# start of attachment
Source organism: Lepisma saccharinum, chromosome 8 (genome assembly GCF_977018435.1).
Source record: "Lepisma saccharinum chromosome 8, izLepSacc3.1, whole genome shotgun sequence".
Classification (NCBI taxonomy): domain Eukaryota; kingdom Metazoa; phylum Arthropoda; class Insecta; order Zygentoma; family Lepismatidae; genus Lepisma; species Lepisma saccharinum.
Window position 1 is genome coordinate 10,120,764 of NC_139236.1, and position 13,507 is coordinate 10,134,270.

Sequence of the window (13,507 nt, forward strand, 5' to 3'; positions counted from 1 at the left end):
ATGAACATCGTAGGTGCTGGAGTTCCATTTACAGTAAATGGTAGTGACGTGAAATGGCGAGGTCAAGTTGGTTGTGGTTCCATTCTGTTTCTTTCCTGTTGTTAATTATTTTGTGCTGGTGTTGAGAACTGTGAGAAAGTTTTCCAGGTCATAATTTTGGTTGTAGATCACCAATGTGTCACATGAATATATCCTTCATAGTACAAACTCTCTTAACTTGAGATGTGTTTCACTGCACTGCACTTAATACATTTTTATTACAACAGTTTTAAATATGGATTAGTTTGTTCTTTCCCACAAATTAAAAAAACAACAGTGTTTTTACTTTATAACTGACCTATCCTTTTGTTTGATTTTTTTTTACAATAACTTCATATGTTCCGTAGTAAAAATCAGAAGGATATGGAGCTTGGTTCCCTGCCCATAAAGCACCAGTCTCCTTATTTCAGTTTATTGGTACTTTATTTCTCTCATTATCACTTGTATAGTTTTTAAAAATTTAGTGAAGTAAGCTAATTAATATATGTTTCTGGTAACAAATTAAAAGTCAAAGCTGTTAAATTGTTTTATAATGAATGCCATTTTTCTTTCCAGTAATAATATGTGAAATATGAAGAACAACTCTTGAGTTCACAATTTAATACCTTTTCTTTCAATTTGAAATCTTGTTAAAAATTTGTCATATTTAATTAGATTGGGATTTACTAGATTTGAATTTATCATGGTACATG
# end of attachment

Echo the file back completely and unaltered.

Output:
Source organism: Lepisma saccharinum, chromosome 8 (genome assembly GCF_977018435.1).
Source record: "Lepisma saccharinum chromosome 8, izLepSacc3.1, whole genome shotgun sequence".
Classification (NCBI taxonomy): domain Eukaryota; kingdom Metazoa; phylum Arthropoda; class Insecta; order Zygentoma; family Lepismatidae; genus Lepisma; species Lepisma saccharinum.
Window position 1 is genome coordinate 10,120,764 of NC_139236.1, and position 13,507 is coordinate 10,134,270.

Sequence of the window (13,507 nt, forward strand, 5' to 3'; positions counted from 1 at the left end):
ATGAACATCGTAGGTGCTGGAGTTCCATTTACAGTAAATGGTAGTGACGTGAAATGGCGAGGTCAAGTTGGTTGTGGTTCCATTCTGTTTCTTTCCTGTTGTTAATTATTTTGTGCTGGTGTTGAGAACTGTGAGAAAGTTTTCCAGGTCATAATTTTGGTTGTAGATCACCAATGTGTCACATGAATATATCCTTCATAGTACAAACTCTCTTAACTTGAGATGTGTTTCACTGCACTGCACTTAATACATTTTTATTACAACAGTTTTAAATATGGATTAGTTTGTTCTTTCCCACAAATTAAAAAAACAACAGTGTTTTTACTTTATAACTGACCTATCCTTTTGTTTGATTTTTTTTTACAATAACTTCATATGTTCCGTAGTAAAAATCAGAAGGATATGGAGCTTGGTTCCCTGCCCATAAAGCACCAGTCTCCTTATTTCAGTTTATTGGTACTTTATTTCTCTCATTATCACTTGTATAGTTTTTAAAAATTTAGTGAAGTAAGCTAATTAATATATGTTTCTGGTAACAAATTAAAAGTCAAAGCTGTTAAATTGTTTTATAATGAATGCCATTTTTCTTTCCAGTAATAATATGTGAAATATGAAGAACAACTCTTGAGTTCACAATTTAATACCTTTTCTTTCAATTTGAAATCTTGTTAAAAATTTGTCATATTTAATTAGATTGGGATTTACTAGATTTGAATTTATCATGGTACATG